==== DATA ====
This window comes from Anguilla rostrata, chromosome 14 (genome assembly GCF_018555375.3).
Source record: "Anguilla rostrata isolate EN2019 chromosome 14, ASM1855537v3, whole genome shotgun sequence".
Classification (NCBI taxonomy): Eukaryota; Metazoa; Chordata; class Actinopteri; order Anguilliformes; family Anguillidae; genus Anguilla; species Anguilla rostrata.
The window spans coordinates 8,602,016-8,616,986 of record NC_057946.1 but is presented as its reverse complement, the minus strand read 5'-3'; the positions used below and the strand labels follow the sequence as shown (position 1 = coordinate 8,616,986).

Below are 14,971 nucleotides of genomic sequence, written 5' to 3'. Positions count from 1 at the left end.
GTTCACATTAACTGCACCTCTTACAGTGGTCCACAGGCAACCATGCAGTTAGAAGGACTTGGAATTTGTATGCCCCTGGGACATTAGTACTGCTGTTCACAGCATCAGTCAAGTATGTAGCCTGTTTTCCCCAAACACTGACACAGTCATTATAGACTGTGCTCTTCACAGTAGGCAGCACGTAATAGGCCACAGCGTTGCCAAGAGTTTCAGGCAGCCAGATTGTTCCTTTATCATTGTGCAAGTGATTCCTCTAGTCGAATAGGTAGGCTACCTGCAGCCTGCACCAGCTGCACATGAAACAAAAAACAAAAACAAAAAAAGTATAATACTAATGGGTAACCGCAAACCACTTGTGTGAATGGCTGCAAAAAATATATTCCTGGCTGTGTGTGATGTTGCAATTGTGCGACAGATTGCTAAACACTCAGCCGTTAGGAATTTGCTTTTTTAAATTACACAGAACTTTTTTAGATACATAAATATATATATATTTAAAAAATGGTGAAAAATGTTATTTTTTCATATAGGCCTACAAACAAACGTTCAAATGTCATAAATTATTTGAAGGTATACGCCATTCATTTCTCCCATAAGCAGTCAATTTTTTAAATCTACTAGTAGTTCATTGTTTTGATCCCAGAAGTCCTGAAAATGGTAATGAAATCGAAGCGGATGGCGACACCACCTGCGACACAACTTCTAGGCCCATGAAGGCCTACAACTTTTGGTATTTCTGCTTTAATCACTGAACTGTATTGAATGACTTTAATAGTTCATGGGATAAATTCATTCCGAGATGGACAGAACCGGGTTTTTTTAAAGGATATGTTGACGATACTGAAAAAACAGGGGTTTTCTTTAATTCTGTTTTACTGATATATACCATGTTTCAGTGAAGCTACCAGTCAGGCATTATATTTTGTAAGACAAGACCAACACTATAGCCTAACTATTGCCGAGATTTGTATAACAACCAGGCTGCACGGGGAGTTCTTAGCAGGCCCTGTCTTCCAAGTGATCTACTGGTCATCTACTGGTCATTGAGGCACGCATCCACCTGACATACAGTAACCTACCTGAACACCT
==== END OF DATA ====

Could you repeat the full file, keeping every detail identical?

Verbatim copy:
This window comes from Anguilla rostrata, chromosome 14 (genome assembly GCF_018555375.3).
Source record: "Anguilla rostrata isolate EN2019 chromosome 14, ASM1855537v3, whole genome shotgun sequence".
Classification (NCBI taxonomy): Eukaryota; Metazoa; Chordata; class Actinopteri; order Anguilliformes; family Anguillidae; genus Anguilla; species Anguilla rostrata.
The window spans coordinates 8,602,016-8,616,986 of record NC_057946.1 but is presented as its reverse complement, the minus strand read 5'-3'; the positions used below and the strand labels follow the sequence as shown (position 1 = coordinate 8,616,986).

Below are 14,971 nucleotides of genomic sequence, written 5' to 3'. Positions count from 1 at the left end.
GTTCACATTAACTGCACCTCTTACAGTGGTCCACAGGCAACCATGCAGTTAGAAGGACTTGGAATTTGTATGCCCCTGGGACATTAGTACTGCTGTTCACAGCATCAGTCAAGTATGTAGCCTGTTTTCCCCAAACACTGACACAGTCATTATAGACTGTGCTCTTCACAGTAGGCAGCACGTAATAGGCCACAGCGTTGCCAAGAGTTTCAGGCAGCCAGATTGTTCCTTTATCATTGTGCAAGTGATTCCTCTAGTCGAATAGGTAGGCTACCTGCAGCCTGCACCAGCTGCACATGAAACAAAAAACAAAAACAAAAAAAGTATAATACTAATGGGTAACCGCAAACCACTTGTGTGAATGGCTGCAAAAAATATATTCCTGGCTGTGTGTGATGTTGCAATTGTGCGACAGATTGCTAAACACTCAGCCGTTAGGAATTTGCTTTTTTAAATTACACAGAACTTTTTTAGATACATAAATATATATATATTTAAAAAATGGTGAAAAATGTTATTTTTTCATATAGGCCTACAAACAAACGTTCAAATGTCATAAATTATTTGAAGGTATACGCCATTCATTTCTCCCATAAGCAGTCAATTTTTTAAATCTACTAGTAGTTCATTGTTTTGATCCCAGAAGTCCTGAAAATGGTAATGAAATCGAAGCGGATGGCGACACCACCTGCGACACAACTTCTAGGCCCATGAAGGCCTACAACTTTTGGTATTTCTGCTTTAATCACTGAACTGTATTGAATGACTTTAATAGTTCATGGGATAAATTCATTCCGAGATGGACAGAACCGGGTTTTTTTAAAGGATATGTTGACGATACTGAAAAAACAGGGGTTTTCTTTAATTCTGTTTTACTGATATATACCATGTTTCAGTGAAGCTACCAGTCAGGCATTATATTTTGTAAGACAAGACCAACACTATAGCCTAACTATTGCCGAGATTTGTATAACAACCAGGCTGCACGGGGAGTTCTTAGCAGGCCCTGTCTTCCAAGTGATCTACTGGTCATCTACTGGTCATTGAGGCACGCATCCACCTGACATACAGTAACCTACCTGAACACCT